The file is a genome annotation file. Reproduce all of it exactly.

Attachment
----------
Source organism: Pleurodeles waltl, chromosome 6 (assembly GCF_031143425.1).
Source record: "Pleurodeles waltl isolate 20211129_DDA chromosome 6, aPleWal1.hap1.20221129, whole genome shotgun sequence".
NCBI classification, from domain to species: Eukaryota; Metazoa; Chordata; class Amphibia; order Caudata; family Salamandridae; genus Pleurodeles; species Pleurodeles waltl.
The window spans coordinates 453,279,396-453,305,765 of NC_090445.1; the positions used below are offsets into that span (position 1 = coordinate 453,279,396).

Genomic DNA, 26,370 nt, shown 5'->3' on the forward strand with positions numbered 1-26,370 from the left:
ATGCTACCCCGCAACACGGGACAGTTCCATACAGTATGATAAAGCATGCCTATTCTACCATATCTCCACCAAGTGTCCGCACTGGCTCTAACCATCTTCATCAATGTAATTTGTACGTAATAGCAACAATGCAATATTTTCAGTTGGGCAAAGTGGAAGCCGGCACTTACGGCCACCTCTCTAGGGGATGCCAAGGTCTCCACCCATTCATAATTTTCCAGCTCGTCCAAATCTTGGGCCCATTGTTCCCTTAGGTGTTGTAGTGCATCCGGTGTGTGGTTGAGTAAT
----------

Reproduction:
Source organism: Pleurodeles waltl, chromosome 6 (assembly GCF_031143425.1).
Source record: "Pleurodeles waltl isolate 20211129_DDA chromosome 6, aPleWal1.hap1.20221129, whole genome shotgun sequence".
NCBI classification, from domain to species: Eukaryota; Metazoa; Chordata; class Amphibia; order Caudata; family Salamandridae; genus Pleurodeles; species Pleurodeles waltl.
The window spans coordinates 453,279,396-453,305,765 of NC_090445.1; the positions used below are offsets into that span (position 1 = coordinate 453,279,396).

Genomic DNA, 26,370 nt, shown 5'->3' on the forward strand with positions numbered 1-26,370 from the left:
ATGCTACCCCGCAACACGGGACAGTTCCATACAGTATGATAAAGCATGCCTATTCTACCATATCTCCACCAAGTGTCCGCACTGGCTCTAACCATCTTCATCAATGTAATTTGTACGTAATAGCAACAATGCAATATTTTCAGTTGGGCAAAGTGGAAGCCGGCACTTACGGCCACCTCTCTAGGGGATGCCAAGGTCTCCACCCATTCATAATTTTCCAGCTCGTCCAAATCTTGGGCCCATTGTTCCCTTAGGTGTTGTAGTGCATCCGGTGTGTGGTTGAGTAAT